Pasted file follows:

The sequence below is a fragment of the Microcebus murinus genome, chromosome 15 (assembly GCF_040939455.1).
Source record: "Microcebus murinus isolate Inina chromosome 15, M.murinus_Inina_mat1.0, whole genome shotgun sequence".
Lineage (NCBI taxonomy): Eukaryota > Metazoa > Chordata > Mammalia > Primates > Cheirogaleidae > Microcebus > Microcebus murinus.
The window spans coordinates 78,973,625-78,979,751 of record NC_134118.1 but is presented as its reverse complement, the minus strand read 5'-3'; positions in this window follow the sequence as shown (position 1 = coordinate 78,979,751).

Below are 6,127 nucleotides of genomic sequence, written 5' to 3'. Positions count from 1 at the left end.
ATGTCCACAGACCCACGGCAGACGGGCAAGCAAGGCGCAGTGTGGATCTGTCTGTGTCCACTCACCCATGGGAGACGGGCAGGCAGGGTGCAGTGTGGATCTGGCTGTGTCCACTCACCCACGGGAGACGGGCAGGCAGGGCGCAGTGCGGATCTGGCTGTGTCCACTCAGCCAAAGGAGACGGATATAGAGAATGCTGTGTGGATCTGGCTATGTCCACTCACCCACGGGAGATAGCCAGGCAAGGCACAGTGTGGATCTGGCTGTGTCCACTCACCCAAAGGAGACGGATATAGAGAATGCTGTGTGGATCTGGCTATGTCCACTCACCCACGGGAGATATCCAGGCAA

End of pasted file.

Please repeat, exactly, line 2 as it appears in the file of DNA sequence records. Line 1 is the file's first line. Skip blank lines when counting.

Source record: "Microcebus murinus isolate Inina chromosome 15, M.murinus_Inina_mat1.0, whole genome shotgun sequence".